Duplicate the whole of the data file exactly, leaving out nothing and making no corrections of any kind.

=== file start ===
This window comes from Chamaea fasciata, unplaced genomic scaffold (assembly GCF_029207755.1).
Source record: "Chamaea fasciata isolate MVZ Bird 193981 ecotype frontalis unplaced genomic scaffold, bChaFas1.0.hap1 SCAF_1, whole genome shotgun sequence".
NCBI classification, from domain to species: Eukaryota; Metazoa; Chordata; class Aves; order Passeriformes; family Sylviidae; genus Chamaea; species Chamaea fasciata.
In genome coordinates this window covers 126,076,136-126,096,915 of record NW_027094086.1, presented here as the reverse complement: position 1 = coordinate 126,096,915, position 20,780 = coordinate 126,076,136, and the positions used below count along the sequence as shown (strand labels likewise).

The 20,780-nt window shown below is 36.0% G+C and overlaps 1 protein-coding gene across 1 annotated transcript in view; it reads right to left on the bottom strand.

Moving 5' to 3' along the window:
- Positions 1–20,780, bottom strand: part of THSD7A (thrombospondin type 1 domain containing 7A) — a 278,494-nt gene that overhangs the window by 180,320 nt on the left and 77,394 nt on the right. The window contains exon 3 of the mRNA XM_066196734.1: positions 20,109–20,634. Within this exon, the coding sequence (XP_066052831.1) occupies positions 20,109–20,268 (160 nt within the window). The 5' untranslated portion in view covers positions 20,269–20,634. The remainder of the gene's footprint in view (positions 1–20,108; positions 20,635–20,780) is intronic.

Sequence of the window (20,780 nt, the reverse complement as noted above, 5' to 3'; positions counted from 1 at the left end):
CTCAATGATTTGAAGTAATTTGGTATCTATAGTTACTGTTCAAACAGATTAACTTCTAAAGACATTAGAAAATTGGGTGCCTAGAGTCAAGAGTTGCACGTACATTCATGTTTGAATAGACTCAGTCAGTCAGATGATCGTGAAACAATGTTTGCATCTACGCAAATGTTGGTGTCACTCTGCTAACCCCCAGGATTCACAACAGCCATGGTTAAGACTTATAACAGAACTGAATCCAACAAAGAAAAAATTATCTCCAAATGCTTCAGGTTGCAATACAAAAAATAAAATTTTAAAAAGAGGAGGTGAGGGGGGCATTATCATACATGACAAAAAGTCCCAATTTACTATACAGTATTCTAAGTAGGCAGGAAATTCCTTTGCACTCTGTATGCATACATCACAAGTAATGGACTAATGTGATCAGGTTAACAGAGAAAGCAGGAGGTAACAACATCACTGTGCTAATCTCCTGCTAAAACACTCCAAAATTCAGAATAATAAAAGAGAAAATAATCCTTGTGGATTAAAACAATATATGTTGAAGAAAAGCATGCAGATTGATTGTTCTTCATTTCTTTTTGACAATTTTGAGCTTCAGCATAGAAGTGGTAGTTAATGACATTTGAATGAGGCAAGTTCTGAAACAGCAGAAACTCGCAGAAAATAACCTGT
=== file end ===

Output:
This window comes from Chamaea fasciata, unplaced genomic scaffold (assembly GCF_029207755.1).
Source record: "Chamaea fasciata isolate MVZ Bird 193981 ecotype frontalis unplaced genomic scaffold, bChaFas1.0.hap1 SCAF_1, whole genome shotgun sequence".
NCBI classification, from domain to species: Eukaryota; Metazoa; Chordata; class Aves; order Passeriformes; family Sylviidae; genus Chamaea; species Chamaea fasciata.
In genome coordinates this window covers 126,076,136-126,096,915 of record NW_027094086.1, presented here as the reverse complement: position 1 = coordinate 126,096,915, position 20,780 = coordinate 126,076,136, and the positions used below count along the sequence as shown (strand labels likewise).

The 20,780-nt window shown below is 36.0% G+C and overlaps 1 protein-coding gene across 1 annotated transcript in view; it reads right to left on the bottom strand.

Moving 5' to 3' along the window:
- Positions 1–20,780, bottom strand: part of THSD7A (thrombospondin type 1 domain containing 7A) — a 278,494-nt gene that overhangs the window by 180,320 nt on the left and 77,394 nt on the right. The window contains exon 3 of the mRNA XM_066196734.1: positions 20,109–20,634. Within this exon, the coding sequence (XP_066052831.1) occupies positions 20,109–20,268 (160 nt within the window). The 5' untranslated portion in view covers positions 20,269–20,634. The remainder of the gene's footprint in view (positions 1–20,108; positions 20,635–20,780) is intronic.

Sequence of the window (20,780 nt, the reverse complement as noted above, 5' to 3'; positions counted from 1 at the left end):
CTCAATGATTTGAAGTAATTTGGTATCTATAGTTACTGTTCAAACAGATTAACTTCTAAAGACATTAGAAAATTGGGTGCCTAGAGTCAAGAGTTGCACGTACATTCATGTTTGAATAGACTCAGTCAGTCAGATGATCGTGAAACAATGTTTGCATCTACGCAAATGTTGGTGTCACTCTGCTAACCCCCAGGATTCACAACAGCCATGGTTAAGACTTATAACAGAACTGAATCCAACAAAGAAAAAATTATCTCCAAATGCTTCAGGTTGCAATACAAAAAATAAAATTTTAAAAAGAGGAGGTGAGGGGGGCATTATCATACATGACAAAAAGTCCCAATTTACTATACAGTATTCTAAGTAGGCAGGAAATTCCTTTGCACTCTGTATGCATACATCACAAGTAATGGACTAATGTGATCAGGTTAACAGAGAAAGCAGGAGGTAACAACATCACTGTGCTAATCTCCTGCTAAAACACTCCAAAATTCAGAATAATAAAAGAGAAAATAATCCTTGTGGATTAAAACAATATATGTTGAAGAAAAGCATGCAGATTGATTGTTCTTCATTTCTTTTTGACAATTTTGAGCTTCAGCATAGAAGTGGTAGTTAATGACATTTGAATGAGGCAAGTTCTGAAACAGCAGAAACTCGCAGAAAATAACCTGT